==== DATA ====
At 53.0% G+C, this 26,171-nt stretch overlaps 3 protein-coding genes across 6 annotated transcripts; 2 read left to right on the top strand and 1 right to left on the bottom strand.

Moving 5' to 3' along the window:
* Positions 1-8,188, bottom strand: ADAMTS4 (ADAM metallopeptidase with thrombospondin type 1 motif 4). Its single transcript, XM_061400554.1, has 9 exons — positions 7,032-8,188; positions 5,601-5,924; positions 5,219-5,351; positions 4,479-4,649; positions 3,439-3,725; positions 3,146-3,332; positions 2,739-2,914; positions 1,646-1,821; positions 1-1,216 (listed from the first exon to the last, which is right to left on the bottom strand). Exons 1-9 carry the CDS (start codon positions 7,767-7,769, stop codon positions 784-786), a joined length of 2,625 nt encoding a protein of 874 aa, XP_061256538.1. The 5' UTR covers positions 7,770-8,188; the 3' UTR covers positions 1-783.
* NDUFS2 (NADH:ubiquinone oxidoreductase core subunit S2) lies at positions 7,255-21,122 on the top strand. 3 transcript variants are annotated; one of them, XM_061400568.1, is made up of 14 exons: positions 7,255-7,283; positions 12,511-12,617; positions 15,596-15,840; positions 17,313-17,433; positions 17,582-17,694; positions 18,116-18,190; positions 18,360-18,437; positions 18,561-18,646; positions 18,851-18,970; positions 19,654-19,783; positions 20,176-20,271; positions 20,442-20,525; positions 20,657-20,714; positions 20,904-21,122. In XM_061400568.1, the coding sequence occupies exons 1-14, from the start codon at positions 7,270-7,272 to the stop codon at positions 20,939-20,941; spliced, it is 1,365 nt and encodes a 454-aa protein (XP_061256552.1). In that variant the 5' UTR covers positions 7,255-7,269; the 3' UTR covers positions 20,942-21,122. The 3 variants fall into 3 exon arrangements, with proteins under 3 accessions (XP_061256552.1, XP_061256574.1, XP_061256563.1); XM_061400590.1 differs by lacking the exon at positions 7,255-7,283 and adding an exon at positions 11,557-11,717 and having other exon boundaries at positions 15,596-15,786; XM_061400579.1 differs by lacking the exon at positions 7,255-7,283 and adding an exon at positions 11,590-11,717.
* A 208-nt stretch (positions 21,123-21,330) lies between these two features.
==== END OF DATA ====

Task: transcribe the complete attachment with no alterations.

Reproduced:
At 53.0% G+C, this 26,171-nt stretch overlaps 3 protein-coding genes across 6 annotated transcripts; 2 read left to right on the top strand and 1 right to left on the bottom strand.

Moving 5' to 3' along the window:
* Positions 1-8,188, bottom strand: ADAMTS4 (ADAM metallopeptidase with thrombospondin type 1 motif 4). Its single transcript, XM_061400554.1, has 9 exons — positions 7,032-8,188; positions 5,601-5,924; positions 5,219-5,351; positions 4,479-4,649; positions 3,439-3,725; positions 3,146-3,332; positions 2,739-2,914; positions 1,646-1,821; positions 1-1,216 (listed from the first exon to the last, which is right to left on the bottom strand). Exons 1-9 carry the CDS (start codon positions 7,767-7,769, stop codon positions 784-786), a joined length of 2,625 nt encoding a protein of 874 aa, XP_061256538.1. The 5' UTR covers positions 7,770-8,188; the 3' UTR covers positions 1-783.
* NDUFS2 (NADH:ubiquinone oxidoreductase core subunit S2) lies at positions 7,255-21,122 on the top strand. 3 transcript variants are annotated; one of them, XM_061400568.1, is made up of 14 exons: positions 7,255-7,283; positions 12,511-12,617; positions 15,596-15,840; positions 17,313-17,433; positions 17,582-17,694; positions 18,116-18,190; positions 18,360-18,437; positions 18,561-18,646; positions 18,851-18,970; positions 19,654-19,783; positions 20,176-20,271; positions 20,442-20,525; positions 20,657-20,714; positions 20,904-21,122. In XM_061400568.1, the coding sequence occupies exons 1-14, from the start codon at positions 7,270-7,272 to the stop codon at positions 20,939-20,941; spliced, it is 1,365 nt and encodes a 454-aa protein (XP_061256552.1). In that variant the 5' UTR covers positions 7,255-7,269; the 3' UTR covers positions 20,942-21,122. The 3 variants fall into 3 exon arrangements, with proteins under 3 accessions (XP_061256552.1, XP_061256574.1, XP_061256563.1); XM_061400590.1 differs by lacking the exon at positions 7,255-7,283 and adding an exon at positions 11,557-11,717 and having other exon boundaries at positions 15,596-15,786; XM_061400579.1 differs by lacking the exon at positions 7,255-7,283 and adding an exon at positions 11,590-11,717.
* A 208-nt stretch (positions 21,123-21,330) lies between these two features.